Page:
Furthermore, if you get to the point where you’re feeling confident enough that you want to invite your friends and coworkers to come watch you, having a consistent time and place at which you do comedy means that they’re more likely to be able to attend in the future. If your schedule constantly changes, it’s harder to bring an entourage with you, which means it’s harder for the venue to care since you’re not bringing in people who will buy drinks.

I got really lucky with this strategy. The first open mic I went to was Edinburgh Castle Pub, which is a short walk from my apartment. The host, TK Moyer, is a high-energy showman and a great comic, which makes it easier to bring other comedians and audience members back again and again. Really this whole blog post is just an ad for the Edinburgh Castle open mic, which happens every Monday at 8 pm at 950 Geary in San Francisco. 

Step 4: Keep going

It’s hard. Comedy is hard. You get funnier as you keep working at it. You get funnier faster if you work at it consciously, considering the rhythm of the setups and punchlines and tags instead of just going at it haphazardly. But regardless of how quickly or slowly you improve, you have to put in the time.


Wrapping Text and Making Memes

Play with the meme generator here.

The project I’m moving to on Monday is written using a different tech stack than what I’ve done previously. Instead of a web service in Spark or Play, this is a world-facing web app written in Spring Boot. I’m decently comfortable with Spring for dependency injection, so jumping in isn’t too terribly weird. I chopped up their tutorials on form submission and handling uploads and built a feature-poor meme generator.

Captioning images on the server side is a task for ImageMagick, or at least it used to be. I found Im4Java, a Java wrapper last updated in 2012, and hacked together a service method to write some text on the image:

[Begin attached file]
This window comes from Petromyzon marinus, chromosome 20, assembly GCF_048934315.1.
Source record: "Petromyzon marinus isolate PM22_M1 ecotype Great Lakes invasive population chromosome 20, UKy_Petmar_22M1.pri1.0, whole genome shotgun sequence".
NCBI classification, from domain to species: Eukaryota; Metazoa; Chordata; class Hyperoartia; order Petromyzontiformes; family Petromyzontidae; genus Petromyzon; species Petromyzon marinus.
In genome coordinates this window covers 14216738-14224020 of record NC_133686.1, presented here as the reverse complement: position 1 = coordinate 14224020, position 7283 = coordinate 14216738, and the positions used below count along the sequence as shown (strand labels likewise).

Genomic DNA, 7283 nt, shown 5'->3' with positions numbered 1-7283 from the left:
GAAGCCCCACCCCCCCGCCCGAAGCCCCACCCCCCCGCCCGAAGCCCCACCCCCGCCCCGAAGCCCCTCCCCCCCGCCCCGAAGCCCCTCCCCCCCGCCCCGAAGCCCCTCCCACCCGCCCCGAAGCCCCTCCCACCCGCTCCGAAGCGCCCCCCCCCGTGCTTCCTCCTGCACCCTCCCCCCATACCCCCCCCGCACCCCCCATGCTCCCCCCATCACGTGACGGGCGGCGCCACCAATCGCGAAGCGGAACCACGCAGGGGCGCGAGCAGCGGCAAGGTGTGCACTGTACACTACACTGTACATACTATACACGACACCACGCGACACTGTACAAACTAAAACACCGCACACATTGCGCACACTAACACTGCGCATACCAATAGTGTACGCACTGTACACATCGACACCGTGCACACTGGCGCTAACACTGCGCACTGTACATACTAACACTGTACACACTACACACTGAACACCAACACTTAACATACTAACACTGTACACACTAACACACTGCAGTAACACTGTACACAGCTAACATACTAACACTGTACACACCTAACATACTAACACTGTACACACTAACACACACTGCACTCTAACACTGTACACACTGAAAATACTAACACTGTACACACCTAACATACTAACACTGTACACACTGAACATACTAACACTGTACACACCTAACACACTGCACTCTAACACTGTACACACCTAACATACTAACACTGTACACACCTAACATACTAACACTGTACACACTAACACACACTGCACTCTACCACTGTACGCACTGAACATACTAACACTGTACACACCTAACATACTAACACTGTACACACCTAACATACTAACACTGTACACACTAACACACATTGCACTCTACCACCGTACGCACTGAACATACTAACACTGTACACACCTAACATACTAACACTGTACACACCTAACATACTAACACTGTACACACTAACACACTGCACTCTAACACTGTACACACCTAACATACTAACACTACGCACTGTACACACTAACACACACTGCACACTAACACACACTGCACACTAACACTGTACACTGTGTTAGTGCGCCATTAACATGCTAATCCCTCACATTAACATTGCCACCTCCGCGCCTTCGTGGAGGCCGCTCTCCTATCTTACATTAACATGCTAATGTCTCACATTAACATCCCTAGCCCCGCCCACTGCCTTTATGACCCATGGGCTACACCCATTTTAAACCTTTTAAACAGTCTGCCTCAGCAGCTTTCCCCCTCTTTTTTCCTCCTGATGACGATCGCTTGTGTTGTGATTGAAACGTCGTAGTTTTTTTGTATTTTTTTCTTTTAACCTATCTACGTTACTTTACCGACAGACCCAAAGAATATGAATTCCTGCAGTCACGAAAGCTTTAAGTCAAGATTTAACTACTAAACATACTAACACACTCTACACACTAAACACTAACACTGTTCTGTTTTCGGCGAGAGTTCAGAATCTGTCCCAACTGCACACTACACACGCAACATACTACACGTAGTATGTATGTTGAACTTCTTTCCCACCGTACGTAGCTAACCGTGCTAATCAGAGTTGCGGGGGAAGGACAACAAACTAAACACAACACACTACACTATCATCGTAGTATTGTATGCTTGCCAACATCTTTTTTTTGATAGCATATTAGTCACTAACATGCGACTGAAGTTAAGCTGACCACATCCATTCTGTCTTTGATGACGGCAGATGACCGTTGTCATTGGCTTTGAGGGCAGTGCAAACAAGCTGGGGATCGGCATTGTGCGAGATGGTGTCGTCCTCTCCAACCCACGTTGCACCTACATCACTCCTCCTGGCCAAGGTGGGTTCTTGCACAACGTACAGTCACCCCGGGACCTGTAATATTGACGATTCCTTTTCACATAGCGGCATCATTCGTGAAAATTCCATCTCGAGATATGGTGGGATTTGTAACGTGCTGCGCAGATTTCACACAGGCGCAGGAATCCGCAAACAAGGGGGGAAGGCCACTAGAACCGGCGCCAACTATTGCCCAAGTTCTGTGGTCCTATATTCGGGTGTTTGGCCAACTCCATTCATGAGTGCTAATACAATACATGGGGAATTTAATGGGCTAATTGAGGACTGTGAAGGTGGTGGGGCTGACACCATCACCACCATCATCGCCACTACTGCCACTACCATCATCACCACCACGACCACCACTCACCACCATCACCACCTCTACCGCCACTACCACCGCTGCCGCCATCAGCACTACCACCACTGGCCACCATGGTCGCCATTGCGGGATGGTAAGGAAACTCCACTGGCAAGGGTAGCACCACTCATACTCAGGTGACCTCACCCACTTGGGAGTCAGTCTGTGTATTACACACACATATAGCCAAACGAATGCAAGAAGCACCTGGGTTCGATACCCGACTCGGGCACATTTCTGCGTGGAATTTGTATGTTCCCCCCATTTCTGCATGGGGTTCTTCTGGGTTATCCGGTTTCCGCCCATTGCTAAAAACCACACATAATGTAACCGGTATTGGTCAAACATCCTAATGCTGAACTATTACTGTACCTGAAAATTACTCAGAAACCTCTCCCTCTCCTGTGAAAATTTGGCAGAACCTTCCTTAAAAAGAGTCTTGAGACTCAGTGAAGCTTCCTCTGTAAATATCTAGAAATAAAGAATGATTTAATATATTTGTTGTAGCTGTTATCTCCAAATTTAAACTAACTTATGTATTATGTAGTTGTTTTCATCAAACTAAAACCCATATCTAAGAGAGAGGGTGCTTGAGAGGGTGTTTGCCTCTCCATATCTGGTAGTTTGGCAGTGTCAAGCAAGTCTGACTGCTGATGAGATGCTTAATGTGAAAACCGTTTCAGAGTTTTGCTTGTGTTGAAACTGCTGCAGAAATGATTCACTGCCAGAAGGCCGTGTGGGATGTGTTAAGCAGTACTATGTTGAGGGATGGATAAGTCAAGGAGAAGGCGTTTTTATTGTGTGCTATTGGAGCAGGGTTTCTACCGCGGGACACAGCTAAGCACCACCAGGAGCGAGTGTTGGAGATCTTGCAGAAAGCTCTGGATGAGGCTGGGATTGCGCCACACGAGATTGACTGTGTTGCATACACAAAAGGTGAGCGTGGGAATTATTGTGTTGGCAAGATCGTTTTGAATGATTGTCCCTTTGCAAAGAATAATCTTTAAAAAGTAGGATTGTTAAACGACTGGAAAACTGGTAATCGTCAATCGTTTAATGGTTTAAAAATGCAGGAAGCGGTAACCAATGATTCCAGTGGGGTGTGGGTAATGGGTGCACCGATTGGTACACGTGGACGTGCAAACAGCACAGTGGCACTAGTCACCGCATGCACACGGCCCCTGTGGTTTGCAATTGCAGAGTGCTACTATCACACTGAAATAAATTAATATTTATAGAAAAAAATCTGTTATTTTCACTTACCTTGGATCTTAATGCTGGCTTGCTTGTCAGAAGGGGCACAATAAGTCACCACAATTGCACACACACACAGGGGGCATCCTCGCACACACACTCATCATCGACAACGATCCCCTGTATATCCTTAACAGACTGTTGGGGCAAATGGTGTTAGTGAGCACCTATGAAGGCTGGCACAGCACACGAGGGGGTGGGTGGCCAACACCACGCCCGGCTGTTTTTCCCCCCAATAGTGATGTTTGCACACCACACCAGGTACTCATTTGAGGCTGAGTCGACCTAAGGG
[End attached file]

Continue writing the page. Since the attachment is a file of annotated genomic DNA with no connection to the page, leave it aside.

It’s not my favorite code I’ve ever written. The wrapper library is fighting an uphill battle because you’re literally just putting a string together and then executing it as a system command, and that makes it difficult to get useful feedback. You have to call those property methods on the operation object in the correct order, since they’re just concatenating the string together. It’s frustrating. But it kinda sorta worked, and the rest of the application did some file storage and form handling stuff, and it served the purpose of “play with Spring Boot.”

Unfortunately, I didn’t have the means to compute how big the text was going to end up being on the resulting image.


When I showed this to my friend Chase Maier, he pointed out that this is a much easier task using an HTML5 Canvas – splat the image onto the canvas, draw your text, and do whatever you want with it. Now, “play with canvas again” doesn’t count for the “play with Spring Boot” part, but we’ll still be able to do our persistence in Spring Boot later.

The full source is here, but let’s focus on the js method that’s doing the equivalent of my java code above:

It’s not that the equivalent js code is much more compact than the Java code was – the important thing is that it’s easier for me to measure the width of the lines for the sake of wrapping:

The results are much prettier:


Fractal Simplex Noise for Procedural Terrain Generation

Noise is great for procedural generation. Rather than just turning a pixel on or off in a vacuum, we apply a random gradient function over the entire output space, and so each pixel is close to its neighbors. If we interpret the output of Perlin noise as being a brightness value for each pixel, for instance, we get something like this, depending on the scale of our function:


Like a freeze frame of the static you’d get on an old tube TV tuned to a channel that didn’t exist, kind of.

We can re-scale the noise function’s input so that the gradient bounces back and forth more or less quickly between values. Simplex noise at a very small scale looks like this:


Now, neither of the above are particularly believable terrain, at least not on their own. In the past, I’d tried generating terrain by taking relatively course noise, and summing it with some deterministic function, like the distance from the center of the output space, or the distance from the edges. That worked okay, but resulted in very circular or very square islands, with a high peak in the center.

A better approach, at least for rapid development, is to re-scale our noise function so that we have relatively course noise responsible for the general outline of the world, and finer and finer noise functions added to it to create some excitement around the edges.